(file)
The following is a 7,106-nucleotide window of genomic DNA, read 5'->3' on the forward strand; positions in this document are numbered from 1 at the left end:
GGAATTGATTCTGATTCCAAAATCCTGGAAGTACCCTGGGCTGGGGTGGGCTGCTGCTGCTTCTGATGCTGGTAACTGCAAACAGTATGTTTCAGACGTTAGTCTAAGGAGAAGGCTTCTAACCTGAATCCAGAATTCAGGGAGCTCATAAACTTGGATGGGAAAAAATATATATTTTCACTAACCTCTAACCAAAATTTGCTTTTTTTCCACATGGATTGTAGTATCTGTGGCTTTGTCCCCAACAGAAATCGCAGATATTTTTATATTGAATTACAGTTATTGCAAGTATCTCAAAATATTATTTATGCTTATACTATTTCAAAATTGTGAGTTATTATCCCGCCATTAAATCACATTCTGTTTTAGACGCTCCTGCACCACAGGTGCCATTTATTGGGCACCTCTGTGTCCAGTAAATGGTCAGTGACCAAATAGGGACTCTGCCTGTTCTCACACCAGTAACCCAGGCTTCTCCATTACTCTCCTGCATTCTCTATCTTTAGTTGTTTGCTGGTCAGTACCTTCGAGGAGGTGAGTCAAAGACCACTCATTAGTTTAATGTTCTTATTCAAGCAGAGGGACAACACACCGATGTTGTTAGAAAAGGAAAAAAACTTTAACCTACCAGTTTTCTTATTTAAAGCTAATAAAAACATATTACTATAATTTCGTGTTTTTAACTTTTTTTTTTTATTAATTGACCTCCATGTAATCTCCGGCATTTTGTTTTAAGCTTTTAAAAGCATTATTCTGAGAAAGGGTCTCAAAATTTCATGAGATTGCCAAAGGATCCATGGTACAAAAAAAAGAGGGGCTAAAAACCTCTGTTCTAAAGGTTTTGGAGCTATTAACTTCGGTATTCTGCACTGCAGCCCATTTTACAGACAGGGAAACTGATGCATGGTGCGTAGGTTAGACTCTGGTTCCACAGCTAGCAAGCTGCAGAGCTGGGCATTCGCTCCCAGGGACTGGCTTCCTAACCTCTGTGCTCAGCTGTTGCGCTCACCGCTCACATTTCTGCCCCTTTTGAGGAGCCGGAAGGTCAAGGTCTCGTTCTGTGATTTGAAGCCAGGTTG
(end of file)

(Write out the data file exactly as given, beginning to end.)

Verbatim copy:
The following is a 7,106-nucleotide window of genomic DNA, read 5'->3' on the forward strand; positions in this document are numbered from 1 at the left end:
GGAATTGATTCTGATTCCAAAATCCTGGAAGTACCCTGGGCTGGGGTGGGCTGCTGCTGCTTCTGATGCTGGTAACTGCAAACAGTATGTTTCAGACGTTAGTCTAAGGAGAAGGCTTCTAACCTGAATCCAGAATTCAGGGAGCTCATAAACTTGGATGGGAAAAAATATATATTTTCACTAACCTCTAACCAAAATTTGCTTTTTTTCCACATGGATTGTAGTATCTGTGGCTTTGTCCCCAACAGAAATCGCAGATATTTTTATATTGAATTACAGTTATTGCAAGTATCTCAAAATATTATTTATGCTTATACTATTTCAAAATTGTGAGTTATTATCCCGCCATTAAATCACATTCTGTTTTAGACGCTCCTGCACCACAGGTGCCATTTATTGGGCACCTCTGTGTCCAGTAAATGGTCAGTGACCAAATAGGGACTCTGCCTGTTCTCACACCAGTAACCCAGGCTTCTCCATTACTCTCCTGCATTCTCTATCTTTAGTTGTTTGCTGGTCAGTACCTTCGAGGAGGTGAGTCAAAGACCACTCATTAGTTTAATGTTCTTATTCAAGCAGAGGGACAACACACCGATGTTGTTAGAAAAGGAAAAAAACTTTAACCTACCAGTTTTCTTATTTAAAGCTAATAAAAACATATTACTATAATTTCGTGTTTTTAACTTTTTTTTTTTATTAATTGACCTCCATGTAATCTCCGGCATTTTGTTTTAAGCTTTTAAAAGCATTATTCTGAGAAAGGGTCTCAAAATTTCATGAGATTGCCAAAGGATCCATGGTACAAAAAAAAGAGGGGCTAAAAACCTCTGTTCTAAAGGTTTTGGAGCTATTAACTTCGGTATTCTGCACTGCAGCCCATTTTACAGACAGGGAAACTGATGCATGGTGCGTAGGTTAGACTCTGGTTCCACAGCTAGCAAGCTGCAGAGCTGGGCATTCGCTCCCAGGGACTGGCTTCCTAACCTCTGTGCTCAGCTGTTGCGCTCACCGCTCACATTTCTGCCCCTTTTGAGGAGCCGGAAGGTCAAGGTCTCGTTCTGTGATTTGAAGCCAGGTTG